(great info regarding efficiency and cleanliness of the motor)

    The major problems with lean-burn is that it runs up the risk for pre-ignition. This has mostly been overcome through technology (ECU's that compensate and stronger construction of engines)
    The problem is almost completely irrelevant in direct injection motors which I believe will be the next innovation in sportbike technology.
     
  9. z31maniac

    z31maniac *insert witty remark*

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    ^Close, but the reason lean-burn has a tendency to pre-ignite is because leaner = hotter.

    More fuel, helps keep the engine cooler, since all of the fuel isn't burned.

    I also find it funn you guys are talking about stoich A/F, which is 14.7:1, call a tuner and ask what they tune too, its not that.

    Most motors are tuned to 12.8:1-13.2:1, with Dynojet certified tuners, tuning to 13:1.

    Bikes run lean at the emission RPM 5500, hence why lots have a little sutter/hesitation there, and run rich at 7000 the dB test for the stock exhaust.

    Fucking noobs.
     
  10. eck

    eck New Member

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    I don't want to get into a flame war here z31maniac, but for what most people are using their bikes for, i.e. street riding and such, these motor characteristics don't pull much weight. These motors are designed to run at red line and that's where they perform the best.

    You are definitely more knowledgeable about engines (thermodynamics/mechanical engineering) than I ever want to be, but consider the audience. Most street riders won't have any idea what we're even talking about. I find it refreshing that there are guy (and gals) out there that ask questions about this stuff and are willing to learn about it rather than just strap on their bling and race from stop light to stop light.

    Just go a little easier on us, eh?
     
  11. Ivy Mike

    Ivy Mike New Member

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    I'm sure all bikes coming out of a factory go to dynojet tuners too...thats probably the best way to pass emissions. :rolleyes:

    Manufacturers don't tune for best performance. They tune for best sales, and you can't sell if you can't market it cause it burns dirty.
    You'll also note that you more or less agree with me.

    By richening the bikes (taking them out of their lean state) you make more power. Hence the reason you should re-jet/reprogram if you modify the machine.
     
  12. V!

    V! New Member

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    Why does this thread scare me?
     
  13. machine81

    machine81 New Member

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    This is why I love OT. Well, besides all the free shit I get. I'm a total nerd and love learning new things about engines. I had no idea what pre-ignition is. For the most part I was confusing it with detonation (pretty common I guess). So, I went and educated myself.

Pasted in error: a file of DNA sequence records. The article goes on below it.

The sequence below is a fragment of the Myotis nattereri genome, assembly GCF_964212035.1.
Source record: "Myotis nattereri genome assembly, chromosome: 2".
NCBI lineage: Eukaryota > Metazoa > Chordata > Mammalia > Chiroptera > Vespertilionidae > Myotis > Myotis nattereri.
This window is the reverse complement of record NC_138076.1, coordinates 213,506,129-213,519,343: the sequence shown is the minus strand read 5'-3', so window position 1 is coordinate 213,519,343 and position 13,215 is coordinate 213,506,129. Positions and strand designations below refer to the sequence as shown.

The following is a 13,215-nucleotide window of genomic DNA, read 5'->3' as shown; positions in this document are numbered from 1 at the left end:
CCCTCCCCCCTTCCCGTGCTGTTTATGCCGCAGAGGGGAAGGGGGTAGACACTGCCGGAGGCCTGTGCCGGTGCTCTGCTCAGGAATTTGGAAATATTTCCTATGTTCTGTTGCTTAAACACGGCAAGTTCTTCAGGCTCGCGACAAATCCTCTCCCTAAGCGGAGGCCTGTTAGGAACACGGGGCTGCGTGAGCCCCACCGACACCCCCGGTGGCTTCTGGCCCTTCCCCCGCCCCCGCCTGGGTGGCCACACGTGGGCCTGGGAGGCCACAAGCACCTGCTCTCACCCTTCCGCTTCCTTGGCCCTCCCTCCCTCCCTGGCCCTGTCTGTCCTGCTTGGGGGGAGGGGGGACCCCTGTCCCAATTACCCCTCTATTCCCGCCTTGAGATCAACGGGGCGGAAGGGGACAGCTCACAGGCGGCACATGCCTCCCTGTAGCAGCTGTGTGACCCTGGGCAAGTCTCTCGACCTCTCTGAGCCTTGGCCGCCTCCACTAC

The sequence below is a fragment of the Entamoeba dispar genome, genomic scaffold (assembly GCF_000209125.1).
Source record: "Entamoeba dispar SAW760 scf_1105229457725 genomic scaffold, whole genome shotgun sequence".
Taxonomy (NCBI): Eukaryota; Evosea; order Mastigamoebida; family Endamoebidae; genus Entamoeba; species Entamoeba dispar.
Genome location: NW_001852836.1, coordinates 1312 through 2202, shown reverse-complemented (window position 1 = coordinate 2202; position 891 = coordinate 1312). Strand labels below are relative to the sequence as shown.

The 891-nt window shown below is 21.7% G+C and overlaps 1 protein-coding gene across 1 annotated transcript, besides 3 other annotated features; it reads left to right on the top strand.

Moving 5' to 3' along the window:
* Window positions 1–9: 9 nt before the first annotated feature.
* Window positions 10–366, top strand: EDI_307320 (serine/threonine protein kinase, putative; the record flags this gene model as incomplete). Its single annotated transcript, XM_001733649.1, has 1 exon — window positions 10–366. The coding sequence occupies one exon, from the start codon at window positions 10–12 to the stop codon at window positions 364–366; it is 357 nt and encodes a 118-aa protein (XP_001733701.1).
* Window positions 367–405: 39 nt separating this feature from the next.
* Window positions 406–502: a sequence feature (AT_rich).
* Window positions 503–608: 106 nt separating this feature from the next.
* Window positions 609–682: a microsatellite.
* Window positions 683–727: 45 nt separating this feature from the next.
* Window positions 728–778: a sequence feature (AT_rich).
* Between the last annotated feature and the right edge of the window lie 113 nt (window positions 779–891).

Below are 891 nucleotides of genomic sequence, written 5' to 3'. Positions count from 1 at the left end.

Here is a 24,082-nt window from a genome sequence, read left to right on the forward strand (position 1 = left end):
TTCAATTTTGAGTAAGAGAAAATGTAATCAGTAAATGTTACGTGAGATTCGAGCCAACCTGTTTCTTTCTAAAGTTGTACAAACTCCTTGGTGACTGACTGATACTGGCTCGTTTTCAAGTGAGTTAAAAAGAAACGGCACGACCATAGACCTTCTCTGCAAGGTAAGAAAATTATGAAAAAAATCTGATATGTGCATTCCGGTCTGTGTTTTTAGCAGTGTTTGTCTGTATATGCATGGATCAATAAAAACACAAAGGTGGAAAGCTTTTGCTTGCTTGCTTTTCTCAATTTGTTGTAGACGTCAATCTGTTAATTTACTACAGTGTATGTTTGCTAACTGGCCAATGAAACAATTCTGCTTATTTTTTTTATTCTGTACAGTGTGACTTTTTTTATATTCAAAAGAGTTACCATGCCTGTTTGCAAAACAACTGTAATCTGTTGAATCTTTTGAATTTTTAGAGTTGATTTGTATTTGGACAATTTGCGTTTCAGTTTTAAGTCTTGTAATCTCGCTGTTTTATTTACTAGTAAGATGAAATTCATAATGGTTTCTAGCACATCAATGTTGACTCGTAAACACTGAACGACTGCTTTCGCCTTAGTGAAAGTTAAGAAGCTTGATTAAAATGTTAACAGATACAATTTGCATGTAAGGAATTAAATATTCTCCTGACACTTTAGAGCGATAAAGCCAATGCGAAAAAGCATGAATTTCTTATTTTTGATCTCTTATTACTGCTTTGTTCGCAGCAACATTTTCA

Yeah, lean mixtures burn hotter and heat up the cylinder walls. If the walls are hotter than the flash point of the AF mixture, BOOM. QUESTION: why does the lean mixture burn hotter? I couldn't find any info on that.

    Also, yes, it makes perfect sense that a TUNER, not a manufacturer, would run a richer mixture. More fuel, more power. We're all in agreement on that. I think that we all also agree that a Power Commander is a good idea.







    p.s. what are you scurrrred of?
     
  14. smell my finger

    smell my finger strive nonetheless towards beauty and truth,

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    If I end up getting a new bike in '06 it will probobly the gsxr600, (750 if I can afford it :x: ) and I plan on leaving the exhaust stock .. It looks really good in person just the way it comes.
     
  15. GoodKnight

    GoodKnight New Member

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    Anything other then a yoshimura on a gixxer seems odd.
     
  16. onedownfiveup

    onedownfiveup Active Member

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    Don't get Yoshimura. EVERYONE has it.
     
  17. eck

    eck New Member

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    I'm probably one of the biggest supporters of being different, but when it comes to suzuki, there's a reason Yosh is the preferred pipe.

    However, M4 also has put in a bunch of R&D lately and their M4 Emgo bikes have been performing really well. I'm not claiming that their success is from their exhausts alone, but with all the money you put into a motor, you want to have an exhaust to complement it.

    Arrow is also a great pipe as are Arata and Akropovich.